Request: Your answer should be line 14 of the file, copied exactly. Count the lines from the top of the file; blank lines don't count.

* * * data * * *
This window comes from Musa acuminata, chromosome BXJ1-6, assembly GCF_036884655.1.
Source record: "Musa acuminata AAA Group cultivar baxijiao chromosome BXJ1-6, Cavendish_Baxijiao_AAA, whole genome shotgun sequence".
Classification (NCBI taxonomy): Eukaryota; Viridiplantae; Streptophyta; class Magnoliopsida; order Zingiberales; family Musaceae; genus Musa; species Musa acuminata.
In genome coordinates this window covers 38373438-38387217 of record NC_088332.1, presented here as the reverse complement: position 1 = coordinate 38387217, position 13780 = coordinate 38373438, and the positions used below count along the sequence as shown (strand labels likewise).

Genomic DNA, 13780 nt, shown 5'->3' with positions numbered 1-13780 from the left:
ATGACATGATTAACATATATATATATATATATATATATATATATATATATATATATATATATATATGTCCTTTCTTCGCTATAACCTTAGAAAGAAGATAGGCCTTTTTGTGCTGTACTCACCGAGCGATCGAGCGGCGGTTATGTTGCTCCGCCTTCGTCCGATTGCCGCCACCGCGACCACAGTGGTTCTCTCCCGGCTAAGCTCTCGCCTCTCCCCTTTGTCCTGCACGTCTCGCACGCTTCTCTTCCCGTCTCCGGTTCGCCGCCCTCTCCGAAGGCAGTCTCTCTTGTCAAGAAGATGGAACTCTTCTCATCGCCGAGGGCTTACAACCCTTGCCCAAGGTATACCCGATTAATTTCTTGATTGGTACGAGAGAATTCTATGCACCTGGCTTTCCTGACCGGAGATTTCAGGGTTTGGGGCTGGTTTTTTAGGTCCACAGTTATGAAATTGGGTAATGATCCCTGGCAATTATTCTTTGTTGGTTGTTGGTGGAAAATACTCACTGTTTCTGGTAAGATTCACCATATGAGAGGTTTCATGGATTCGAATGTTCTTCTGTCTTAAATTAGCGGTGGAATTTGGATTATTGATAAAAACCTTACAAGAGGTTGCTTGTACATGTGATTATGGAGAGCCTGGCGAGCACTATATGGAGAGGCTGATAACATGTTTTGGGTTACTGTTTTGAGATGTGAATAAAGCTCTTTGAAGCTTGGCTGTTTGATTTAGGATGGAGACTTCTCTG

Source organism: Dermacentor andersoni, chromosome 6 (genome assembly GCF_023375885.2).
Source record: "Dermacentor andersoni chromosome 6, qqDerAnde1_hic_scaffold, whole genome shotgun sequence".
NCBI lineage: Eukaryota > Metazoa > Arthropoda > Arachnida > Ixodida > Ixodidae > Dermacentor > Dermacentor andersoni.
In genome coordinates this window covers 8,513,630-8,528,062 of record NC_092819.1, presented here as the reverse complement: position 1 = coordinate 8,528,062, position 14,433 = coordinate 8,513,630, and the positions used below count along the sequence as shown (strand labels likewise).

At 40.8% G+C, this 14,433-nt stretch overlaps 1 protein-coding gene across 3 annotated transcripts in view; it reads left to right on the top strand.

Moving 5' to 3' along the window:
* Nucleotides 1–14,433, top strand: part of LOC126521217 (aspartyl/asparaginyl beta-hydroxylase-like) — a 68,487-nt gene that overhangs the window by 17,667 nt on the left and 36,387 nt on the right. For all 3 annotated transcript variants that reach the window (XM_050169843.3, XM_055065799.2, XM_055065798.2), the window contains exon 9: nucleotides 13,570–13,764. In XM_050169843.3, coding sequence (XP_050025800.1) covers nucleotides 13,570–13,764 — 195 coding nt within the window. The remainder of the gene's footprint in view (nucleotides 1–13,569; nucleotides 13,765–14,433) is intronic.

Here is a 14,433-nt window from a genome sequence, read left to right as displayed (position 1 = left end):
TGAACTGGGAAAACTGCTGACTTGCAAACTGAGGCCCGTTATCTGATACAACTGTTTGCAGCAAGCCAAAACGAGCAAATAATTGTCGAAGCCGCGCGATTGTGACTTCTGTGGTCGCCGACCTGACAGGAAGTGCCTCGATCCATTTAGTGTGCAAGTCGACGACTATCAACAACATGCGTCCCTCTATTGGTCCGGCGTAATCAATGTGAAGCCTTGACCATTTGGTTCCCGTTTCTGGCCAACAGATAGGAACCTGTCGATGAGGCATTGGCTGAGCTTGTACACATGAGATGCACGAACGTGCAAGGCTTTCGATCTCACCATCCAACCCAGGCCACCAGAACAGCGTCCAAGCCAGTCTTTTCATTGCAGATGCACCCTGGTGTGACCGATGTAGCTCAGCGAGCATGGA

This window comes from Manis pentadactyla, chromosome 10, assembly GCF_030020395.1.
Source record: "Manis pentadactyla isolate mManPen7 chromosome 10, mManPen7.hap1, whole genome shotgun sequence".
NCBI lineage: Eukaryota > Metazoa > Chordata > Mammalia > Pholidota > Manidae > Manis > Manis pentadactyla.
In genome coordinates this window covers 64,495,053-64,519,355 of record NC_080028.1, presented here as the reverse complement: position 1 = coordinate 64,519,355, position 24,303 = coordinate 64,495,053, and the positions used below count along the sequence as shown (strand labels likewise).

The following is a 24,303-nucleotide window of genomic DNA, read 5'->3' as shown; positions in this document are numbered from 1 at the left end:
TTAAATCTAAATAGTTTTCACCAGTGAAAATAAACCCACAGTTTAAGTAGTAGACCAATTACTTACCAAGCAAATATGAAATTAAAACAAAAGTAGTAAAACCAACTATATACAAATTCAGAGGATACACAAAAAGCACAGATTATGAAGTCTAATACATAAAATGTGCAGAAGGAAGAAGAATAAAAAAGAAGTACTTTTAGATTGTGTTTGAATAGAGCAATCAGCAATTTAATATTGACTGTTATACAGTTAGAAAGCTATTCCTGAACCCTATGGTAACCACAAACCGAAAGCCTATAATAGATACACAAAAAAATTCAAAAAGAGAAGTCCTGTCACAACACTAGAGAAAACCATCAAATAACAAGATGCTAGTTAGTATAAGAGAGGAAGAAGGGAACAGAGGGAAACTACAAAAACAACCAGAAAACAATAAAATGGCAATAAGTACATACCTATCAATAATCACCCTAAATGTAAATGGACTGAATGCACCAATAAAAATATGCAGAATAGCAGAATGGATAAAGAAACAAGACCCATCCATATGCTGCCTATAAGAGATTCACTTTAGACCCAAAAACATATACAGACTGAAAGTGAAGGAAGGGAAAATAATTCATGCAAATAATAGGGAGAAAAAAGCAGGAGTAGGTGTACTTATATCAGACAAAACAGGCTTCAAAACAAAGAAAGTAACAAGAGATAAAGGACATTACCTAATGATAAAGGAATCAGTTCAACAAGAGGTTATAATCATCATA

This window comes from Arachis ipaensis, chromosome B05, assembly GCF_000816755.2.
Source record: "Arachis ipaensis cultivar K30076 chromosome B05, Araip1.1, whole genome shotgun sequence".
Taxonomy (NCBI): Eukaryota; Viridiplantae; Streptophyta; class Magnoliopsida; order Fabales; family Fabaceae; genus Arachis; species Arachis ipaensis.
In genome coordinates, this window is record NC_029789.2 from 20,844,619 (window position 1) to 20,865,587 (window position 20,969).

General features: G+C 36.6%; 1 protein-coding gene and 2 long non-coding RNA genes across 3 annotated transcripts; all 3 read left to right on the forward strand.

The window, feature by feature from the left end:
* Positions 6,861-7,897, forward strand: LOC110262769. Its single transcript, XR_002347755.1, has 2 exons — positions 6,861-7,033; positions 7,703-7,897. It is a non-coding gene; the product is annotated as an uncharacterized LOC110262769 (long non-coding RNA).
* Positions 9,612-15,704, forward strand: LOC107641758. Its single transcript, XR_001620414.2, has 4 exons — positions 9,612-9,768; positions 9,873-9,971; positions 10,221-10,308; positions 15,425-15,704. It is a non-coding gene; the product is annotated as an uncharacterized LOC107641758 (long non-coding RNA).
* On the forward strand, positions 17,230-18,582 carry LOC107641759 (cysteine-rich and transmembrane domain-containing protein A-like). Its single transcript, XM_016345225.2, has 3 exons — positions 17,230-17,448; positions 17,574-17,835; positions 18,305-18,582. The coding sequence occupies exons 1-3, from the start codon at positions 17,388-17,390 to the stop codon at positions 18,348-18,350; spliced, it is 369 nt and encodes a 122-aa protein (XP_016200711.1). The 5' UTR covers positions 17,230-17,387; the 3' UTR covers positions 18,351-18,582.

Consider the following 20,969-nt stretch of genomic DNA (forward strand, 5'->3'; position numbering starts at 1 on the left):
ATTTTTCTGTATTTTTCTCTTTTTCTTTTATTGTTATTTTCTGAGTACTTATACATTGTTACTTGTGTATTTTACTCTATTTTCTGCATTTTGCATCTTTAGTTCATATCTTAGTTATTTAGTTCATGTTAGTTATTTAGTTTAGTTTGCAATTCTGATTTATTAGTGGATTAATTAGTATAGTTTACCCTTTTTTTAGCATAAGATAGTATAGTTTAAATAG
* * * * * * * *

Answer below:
Here is a 14,433-nt window from a genome sequence, read left to right as displayed (position 1 = left end):